Want to read Slashdot from your mobile device? Point it at m.slashdot.org and keep reading!


Forgot your password?
Hardware Hacking Open Source Hardware Build News

Arduino Goes ARM 144

mikejuk writes "The whole world seems to be going in ARM's direction. The latest version of Windows 8 will run on ARM processors, Raspberry Pi is a $25 ARM based machine and now the open source Arduino platform has a new member — the ARM-based Arduino Due announced at the Maker Faire in New York. The Due makes use of Atmel's SAM3U ARM-based process, which supports 32-bit instructions and runs at 96Mhz. The Due will have 256KB of Flash, 50KB of SRAM, five SPI buses, two I2C interfaces, five serial ports, 16 12-bit analog inputs and more. This is much more powerful than the current Uno or Mega. However, it's not all gain — the 3.3V operating voltage and the different I/O ports are going to create some compatibility problems. Perhaps Intel should start to worry about the lower end of the processor world."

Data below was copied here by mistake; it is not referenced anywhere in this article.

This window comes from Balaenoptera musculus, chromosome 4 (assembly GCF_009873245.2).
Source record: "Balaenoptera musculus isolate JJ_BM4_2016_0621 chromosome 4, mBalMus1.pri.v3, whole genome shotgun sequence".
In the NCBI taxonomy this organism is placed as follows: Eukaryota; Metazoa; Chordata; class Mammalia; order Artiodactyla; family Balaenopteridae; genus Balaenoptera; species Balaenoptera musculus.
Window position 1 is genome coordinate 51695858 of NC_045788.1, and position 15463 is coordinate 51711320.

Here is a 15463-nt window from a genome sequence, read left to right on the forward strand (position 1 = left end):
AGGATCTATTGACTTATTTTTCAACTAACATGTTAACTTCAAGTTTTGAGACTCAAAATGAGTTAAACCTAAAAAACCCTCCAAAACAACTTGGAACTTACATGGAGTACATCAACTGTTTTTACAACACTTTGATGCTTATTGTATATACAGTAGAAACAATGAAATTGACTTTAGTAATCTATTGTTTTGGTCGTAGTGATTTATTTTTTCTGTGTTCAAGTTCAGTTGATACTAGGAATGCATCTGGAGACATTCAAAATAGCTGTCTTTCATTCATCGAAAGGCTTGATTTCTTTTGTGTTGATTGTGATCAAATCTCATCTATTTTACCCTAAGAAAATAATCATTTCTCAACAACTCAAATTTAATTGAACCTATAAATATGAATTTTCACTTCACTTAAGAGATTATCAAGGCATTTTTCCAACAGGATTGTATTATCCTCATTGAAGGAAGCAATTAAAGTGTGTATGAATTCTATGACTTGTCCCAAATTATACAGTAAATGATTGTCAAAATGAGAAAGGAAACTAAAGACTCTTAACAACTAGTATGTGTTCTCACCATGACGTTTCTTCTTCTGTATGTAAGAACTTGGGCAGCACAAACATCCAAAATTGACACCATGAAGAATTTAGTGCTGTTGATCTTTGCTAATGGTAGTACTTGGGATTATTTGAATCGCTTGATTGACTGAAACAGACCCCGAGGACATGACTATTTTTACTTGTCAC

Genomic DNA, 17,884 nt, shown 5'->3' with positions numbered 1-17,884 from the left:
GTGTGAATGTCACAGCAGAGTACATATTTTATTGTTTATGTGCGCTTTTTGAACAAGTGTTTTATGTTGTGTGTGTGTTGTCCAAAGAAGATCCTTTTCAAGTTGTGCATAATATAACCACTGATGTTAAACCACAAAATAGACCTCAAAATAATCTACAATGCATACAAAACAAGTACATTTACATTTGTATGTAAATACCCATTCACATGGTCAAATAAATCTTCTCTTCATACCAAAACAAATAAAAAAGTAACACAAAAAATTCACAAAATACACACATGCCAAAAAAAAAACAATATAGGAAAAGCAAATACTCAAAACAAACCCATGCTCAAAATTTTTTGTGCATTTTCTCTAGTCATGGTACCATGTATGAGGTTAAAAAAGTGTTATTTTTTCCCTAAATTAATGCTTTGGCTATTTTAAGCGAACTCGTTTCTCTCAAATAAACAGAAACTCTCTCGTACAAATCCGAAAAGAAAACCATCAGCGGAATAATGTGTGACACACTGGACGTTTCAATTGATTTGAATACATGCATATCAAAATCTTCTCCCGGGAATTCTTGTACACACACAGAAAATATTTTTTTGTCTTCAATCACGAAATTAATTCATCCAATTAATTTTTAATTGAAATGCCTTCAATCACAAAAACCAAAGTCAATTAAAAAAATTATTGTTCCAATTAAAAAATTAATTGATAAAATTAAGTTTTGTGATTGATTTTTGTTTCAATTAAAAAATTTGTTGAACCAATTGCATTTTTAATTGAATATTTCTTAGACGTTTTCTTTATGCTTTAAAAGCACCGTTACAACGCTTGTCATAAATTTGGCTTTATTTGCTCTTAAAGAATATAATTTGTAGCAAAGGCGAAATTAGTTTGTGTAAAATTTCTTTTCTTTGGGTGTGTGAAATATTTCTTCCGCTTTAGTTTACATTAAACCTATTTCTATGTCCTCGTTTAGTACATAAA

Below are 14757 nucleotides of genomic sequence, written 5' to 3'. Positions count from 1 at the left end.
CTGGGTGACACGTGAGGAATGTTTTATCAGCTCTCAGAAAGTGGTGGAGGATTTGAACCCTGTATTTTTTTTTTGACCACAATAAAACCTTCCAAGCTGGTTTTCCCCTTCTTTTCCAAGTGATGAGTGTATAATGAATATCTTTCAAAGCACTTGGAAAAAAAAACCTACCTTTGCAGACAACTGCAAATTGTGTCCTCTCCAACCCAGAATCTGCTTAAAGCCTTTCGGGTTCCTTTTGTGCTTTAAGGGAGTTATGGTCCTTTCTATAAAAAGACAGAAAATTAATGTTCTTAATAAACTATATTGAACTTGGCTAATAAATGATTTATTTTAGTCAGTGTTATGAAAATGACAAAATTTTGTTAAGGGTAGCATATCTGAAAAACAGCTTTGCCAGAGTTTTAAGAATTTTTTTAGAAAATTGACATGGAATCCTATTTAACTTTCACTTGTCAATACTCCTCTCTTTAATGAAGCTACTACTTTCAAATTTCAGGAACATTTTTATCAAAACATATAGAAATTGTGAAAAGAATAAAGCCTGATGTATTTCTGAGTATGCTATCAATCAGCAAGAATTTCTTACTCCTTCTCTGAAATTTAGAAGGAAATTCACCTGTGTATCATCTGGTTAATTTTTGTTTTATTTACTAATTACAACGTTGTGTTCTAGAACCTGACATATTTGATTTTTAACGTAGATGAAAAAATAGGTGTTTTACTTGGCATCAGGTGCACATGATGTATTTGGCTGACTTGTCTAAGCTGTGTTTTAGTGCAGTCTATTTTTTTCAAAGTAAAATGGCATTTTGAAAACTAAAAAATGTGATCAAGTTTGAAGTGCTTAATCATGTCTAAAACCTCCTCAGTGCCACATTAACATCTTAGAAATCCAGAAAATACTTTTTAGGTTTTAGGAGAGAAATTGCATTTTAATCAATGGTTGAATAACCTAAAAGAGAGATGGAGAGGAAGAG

This discussion has been archived. No new comments can be posted.

Arduino Goes ARM

Comments Filter:
  • Encouraging Overkill (Score:3, Informative)

    by MrOctogon ( 865301 ) on Monday September 19, 2011 @03:23PM (#37446948)
    As somebody who is looking for a more powerful prototyping platform on the cheap I look forward to this. But I would not use it for a majority of my hobby projects, which do not need a lot of this power.

    Most arduino projects only use a few I/O pins and very little processing power. Many hobby projects could be made with a much weaker pic processor, and many could get by on the basic 8 pin pics. Many people don't know that the simpler solutions exist, because they only see arduino stuff all over the web. The full development board is way overkill.

    Additionally, with current arduino setups, it is fairly simple to make a clone around an ATmega chip. All parts are soldered easily through hole, and the schematic is easy. With a 32 bit surface mount chip, the schematic gets complex enough that most hobbyists are now scared off by the hard soldering and the crazy layouts. The open source, easy to clone nature of Arduino that made it what it is today is incompatible with the new high-end boards, and people will have to pay more for the official dev boards, or something else professionally fabbed.

If graphics hackers are so smart, why can't they get the bugs out of fresh paint?